Heart disease and stroke are the first and fourth leading causes of death in the United States, according to the U.S. Department of Health and Human Services (DHHS).

Each year, more than 2 million Americans suffer a heart attack or stroke. More than 800,000 of them die. The Centers for Disease Control and Prevention (CDC) estimates that heart disease and stroke cost the U.S. economy $1 billion every day in medical costs and lost productivity.

Heart Disease and Stroke Are Often Preventable

The good news is that many heart attacks and strokes can be prevented. The right lifestyle changes can significantly reduce the risk.

That’s why DHHS, the CDC and the Centers for Medicare and Medicaid Services are leading the Million Hearts® national initiative. Federal, state and local agencies and private-sector partners also provide support for the campaign.

Million Hearts encourages Americans to make lifestyle choices that could decrease their chances of suffering a heart attack or stroke:

  • Use aspirin when appropriate
  • Control blood pressure
  • Manage high cholesterol
  • Stop smoking
  • Lower sodium consumption
  • Lower trans fat consumption

The Role of High Blood Pressure

High blood pressure is a leading cause of heart disease and stroke and has been linked to dementia, according to the CDC.

Nearly 1 in 3 American adults has high blood pressure. And you know what? Nearly half of adults with high blood pressure do not have their condition under control.

You should have your physician check you and your loved ones regularly for this often undiagnosed and untreated disease.

What Exactly Happens During a Heart Attack or Stroke?

A heart attack happens when blood flow to a part of the heart is blocked by a blood clot. Clots that cut off blood flow completely can cause part of the heart muscle to die. If you’ve had a heart attack, it is critical that you make some changes in the lifestyle that led to the condition.

A stroke happens when a blood vessel in the brain — not the heart — is blocked by a clot. In this case, the lack of blood and oxygen may kill brain cells. If this happens, depending on how long oxygen and blood were blocked, a person may no longer be able to walk or talk.

Million Hearts’ programs for heart health don’t just try to prevent heart attacks and strokes. They really stress overall heart health. Besides, heart attacks and strokes aren’t the only causes for worry. Other issues may include:

  • Heart failure: The heart isn’t pumping blood as well as it should. Heart failure can get worse if not treated.
  • Arrhythmia: Sometimes the heart can beat too slow or too fast or too irregularly. If this happens, the heart may not be able to give the body all the blood it needs.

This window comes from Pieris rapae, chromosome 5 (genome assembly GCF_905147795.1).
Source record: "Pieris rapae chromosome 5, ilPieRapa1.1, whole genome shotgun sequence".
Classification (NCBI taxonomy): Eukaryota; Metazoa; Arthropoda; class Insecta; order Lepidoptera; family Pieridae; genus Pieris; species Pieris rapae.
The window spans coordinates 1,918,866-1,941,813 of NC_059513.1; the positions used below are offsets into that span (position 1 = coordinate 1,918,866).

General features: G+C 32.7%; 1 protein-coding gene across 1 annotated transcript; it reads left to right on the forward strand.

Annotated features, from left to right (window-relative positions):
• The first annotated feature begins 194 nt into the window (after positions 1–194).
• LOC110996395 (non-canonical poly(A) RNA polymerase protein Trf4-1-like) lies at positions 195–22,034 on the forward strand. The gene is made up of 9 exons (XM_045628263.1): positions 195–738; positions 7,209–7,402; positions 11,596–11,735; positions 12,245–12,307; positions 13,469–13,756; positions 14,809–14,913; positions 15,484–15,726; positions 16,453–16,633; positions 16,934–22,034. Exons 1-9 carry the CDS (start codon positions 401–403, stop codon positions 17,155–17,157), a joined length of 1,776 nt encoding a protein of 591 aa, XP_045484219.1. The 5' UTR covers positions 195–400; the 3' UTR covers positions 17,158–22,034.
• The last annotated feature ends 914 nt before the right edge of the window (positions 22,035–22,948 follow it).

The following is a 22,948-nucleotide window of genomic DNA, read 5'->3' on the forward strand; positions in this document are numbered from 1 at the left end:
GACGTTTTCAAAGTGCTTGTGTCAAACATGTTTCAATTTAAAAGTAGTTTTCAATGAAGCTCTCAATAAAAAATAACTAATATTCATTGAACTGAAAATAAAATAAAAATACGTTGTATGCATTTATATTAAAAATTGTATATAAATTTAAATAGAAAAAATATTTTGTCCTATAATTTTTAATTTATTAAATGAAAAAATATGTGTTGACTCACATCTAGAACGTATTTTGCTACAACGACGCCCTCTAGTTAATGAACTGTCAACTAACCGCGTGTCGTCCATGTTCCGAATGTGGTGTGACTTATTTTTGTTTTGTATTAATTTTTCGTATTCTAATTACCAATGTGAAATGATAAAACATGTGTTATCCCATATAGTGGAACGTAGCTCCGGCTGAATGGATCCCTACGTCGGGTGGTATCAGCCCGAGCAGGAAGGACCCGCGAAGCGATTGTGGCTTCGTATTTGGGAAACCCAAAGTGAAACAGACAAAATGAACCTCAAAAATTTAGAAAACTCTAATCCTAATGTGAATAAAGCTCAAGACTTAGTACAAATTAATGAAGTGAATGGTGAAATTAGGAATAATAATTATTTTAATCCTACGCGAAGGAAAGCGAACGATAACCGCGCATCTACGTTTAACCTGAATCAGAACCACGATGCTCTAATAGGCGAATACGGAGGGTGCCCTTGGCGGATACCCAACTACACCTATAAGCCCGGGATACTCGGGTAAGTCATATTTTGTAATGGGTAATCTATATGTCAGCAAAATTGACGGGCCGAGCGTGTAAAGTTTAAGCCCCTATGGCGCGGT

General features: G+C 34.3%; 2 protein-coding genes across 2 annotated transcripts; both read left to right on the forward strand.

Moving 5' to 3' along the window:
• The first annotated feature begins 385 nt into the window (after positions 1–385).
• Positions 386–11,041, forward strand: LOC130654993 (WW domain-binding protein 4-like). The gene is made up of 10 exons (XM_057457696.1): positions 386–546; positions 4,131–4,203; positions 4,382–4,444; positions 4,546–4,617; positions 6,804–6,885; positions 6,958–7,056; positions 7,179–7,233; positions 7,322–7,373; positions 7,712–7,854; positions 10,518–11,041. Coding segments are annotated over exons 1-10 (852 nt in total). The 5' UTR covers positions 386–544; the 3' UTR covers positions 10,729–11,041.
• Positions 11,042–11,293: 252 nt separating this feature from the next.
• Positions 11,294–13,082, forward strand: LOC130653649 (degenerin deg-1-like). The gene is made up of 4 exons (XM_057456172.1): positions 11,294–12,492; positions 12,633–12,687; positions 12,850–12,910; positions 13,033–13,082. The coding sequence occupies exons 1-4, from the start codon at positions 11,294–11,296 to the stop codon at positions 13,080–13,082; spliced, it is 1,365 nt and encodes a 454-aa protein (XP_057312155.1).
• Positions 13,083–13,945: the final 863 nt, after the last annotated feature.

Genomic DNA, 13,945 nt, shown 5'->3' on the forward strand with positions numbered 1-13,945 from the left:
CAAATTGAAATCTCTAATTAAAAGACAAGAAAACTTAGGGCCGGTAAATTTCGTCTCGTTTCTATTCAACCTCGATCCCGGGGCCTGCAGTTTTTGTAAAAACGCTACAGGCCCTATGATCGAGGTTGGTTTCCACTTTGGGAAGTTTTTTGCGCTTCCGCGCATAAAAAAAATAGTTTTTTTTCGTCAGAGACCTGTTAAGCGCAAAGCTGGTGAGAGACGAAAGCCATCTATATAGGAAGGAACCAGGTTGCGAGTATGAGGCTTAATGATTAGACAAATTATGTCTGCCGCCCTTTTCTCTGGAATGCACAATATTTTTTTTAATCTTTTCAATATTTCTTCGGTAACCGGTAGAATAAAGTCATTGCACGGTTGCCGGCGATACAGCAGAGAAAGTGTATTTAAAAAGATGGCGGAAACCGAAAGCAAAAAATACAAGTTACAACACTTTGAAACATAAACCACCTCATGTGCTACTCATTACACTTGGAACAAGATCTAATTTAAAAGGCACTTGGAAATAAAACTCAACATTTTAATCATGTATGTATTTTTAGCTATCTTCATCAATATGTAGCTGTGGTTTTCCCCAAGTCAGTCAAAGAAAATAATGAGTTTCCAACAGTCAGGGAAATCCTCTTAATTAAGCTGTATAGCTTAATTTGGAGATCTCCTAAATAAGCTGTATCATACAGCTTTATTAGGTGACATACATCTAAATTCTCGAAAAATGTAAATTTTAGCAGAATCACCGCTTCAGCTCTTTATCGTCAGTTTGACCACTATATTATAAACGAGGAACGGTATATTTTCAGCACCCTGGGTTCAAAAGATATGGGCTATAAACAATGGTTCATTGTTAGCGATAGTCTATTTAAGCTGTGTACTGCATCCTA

• Heart valve problems: The valves in the heart need to open and close to allow blood to flow as it should. When they don’t, blood can “leak” through or flow backward. This condition, too, can cause problems with giving the body what it needs.

What Are the Signs of a Heart Attack?

The most common type of heart disease is coronary artery disease (CAD), which can lead to heart attacks.

Some heart attacks may happen suddenly, with intense pain. In these cases, no one questions what’s happening.

But most heart attacks start slowly with only mild pain or discomfort. Sometimes people aren’t sure what’s wrong, and they may wait too long before getting help.

Well-known heart attack symptoms for both men and women include: 

  • Severe chest pains
  • Shortness of breath
  • Pain or discomfort in arms or shoulders

But women may experience slightly different symptoms, such as:

  • Pain or discomfort in the stomach, jaw, neck or back
  • Fatigue
  • Dizziness
  • Nausea

What Can You Do?

To protect yourself, stay smart about your heart:

  • Know the signs of a heart attack.
  • Keep your weight, blood pressure and cholesterol in a healthy range.
  • Talk to your doctor about your numbers and ask if medication is needed.
  • Exercise most days of the week.
  • Do not smoke or use tobacco.
  • Limit alcohol use.
  • If you think you are having a heart attack, call 911 right away.

And if you haven’t had regular heart screenings with your doctor, start today. As a Blue Cross and Blue Shield member, your heart screenings are covered at 100 percent as part of your benefits.*

Need help getting started making heart-healthy lifestyle changes? The Million Hearts website offers simple-to-use tools to support heart health, including:

To learn more about keeping your heart healthy, visit the LifeTimes Heart Health section.